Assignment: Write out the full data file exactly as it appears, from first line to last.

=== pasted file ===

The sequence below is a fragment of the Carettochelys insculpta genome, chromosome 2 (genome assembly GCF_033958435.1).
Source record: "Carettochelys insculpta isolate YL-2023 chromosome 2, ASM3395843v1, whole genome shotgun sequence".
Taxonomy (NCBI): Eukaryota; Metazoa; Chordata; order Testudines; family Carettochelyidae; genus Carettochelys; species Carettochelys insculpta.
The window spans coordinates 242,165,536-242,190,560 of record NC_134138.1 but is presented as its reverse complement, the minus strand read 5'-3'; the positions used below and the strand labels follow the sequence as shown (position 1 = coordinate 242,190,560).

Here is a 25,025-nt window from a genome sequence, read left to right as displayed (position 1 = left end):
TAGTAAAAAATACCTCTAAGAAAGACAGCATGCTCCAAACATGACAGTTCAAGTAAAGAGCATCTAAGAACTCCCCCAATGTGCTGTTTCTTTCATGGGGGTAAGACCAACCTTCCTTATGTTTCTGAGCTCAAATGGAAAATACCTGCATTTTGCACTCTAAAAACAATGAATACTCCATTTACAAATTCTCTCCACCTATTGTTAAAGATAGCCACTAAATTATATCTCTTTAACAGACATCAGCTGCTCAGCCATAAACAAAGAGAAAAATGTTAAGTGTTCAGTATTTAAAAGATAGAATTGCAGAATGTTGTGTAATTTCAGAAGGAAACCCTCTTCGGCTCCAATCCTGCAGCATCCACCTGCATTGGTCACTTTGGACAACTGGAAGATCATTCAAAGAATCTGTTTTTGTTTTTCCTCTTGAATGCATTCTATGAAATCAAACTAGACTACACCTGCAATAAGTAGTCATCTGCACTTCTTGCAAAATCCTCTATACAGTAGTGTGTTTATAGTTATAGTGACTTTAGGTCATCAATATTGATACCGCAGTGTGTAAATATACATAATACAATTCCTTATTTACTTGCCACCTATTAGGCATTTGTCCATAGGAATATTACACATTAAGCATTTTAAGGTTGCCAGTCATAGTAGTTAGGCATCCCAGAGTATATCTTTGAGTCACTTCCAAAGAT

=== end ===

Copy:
The sequence below is a fragment of the Carettochelys insculpta genome, chromosome 2 (genome assembly GCF_033958435.1).
Source record: "Carettochelys insculpta isolate YL-2023 chromosome 2, ASM3395843v1, whole genome shotgun sequence".
Taxonomy (NCBI): Eukaryota; Metazoa; Chordata; order Testudines; family Carettochelyidae; genus Carettochelys; species Carettochelys insculpta.
The window spans coordinates 242,165,536-242,190,560 of record NC_134138.1 but is presented as its reverse complement, the minus strand read 5'-3'; the positions used below and the strand labels follow the sequence as shown (position 1 = coordinate 242,190,560).

Here is a 25,025-nt window from a genome sequence, read left to right as displayed (position 1 = left end):
TAGTAAAAAATACCTCTAAGAAAGACAGCATGCTCCAAACATGACAGTTCAAGTAAAGAGCATCTAAGAACTCCCCCAATGTGCTGTTTCTTTCATGGGGGTAAGACCAACCTTCCTTATGTTTCTGAGCTCAAATGGAAAATACCTGCATTTTGCACTCTAAAAACAATGAATACTCCATTTACAAATTCTCTCCACCTATTGTTAAAGATAGCCACTAAATTATATCTCTTTAACAGACATCAGCTGCTCAGCCATAAACAAAGAGAAAAATGTTAAGTGTTCAGTATTTAAAAGATAGAATTGCAGAATGTTGTGTAATTTCAGAAGGAAACCCTCTTCGGCTCCAATCCTGCAGCATCCACCTGCATTGGTCACTTTGGACAACTGGAAGATCATTCAAAGAATCTGTTTTTGTTTTTCCTCTTGAATGCATTCTATGAAATCAAACTAGACTACACCTGCAATAAGTAGTCATCTGCACTTCTTGCAAAATCCTCTATACAGTAGTGTGTTTATAGTTATAGTGACTTTAGGTCATCAATATTGATACCGCAGTGTGTAAATATACATAATACAATTCCTTATTTACTTGCCACCTATTAGGCATTTGTCCATAGGAATATTACACATTAAGCATTTTAAGGTTGCCAGTCATAGTAGTTAGGCATCCCAGAGTATATCTTTGAGTCACTTCCAAAGAT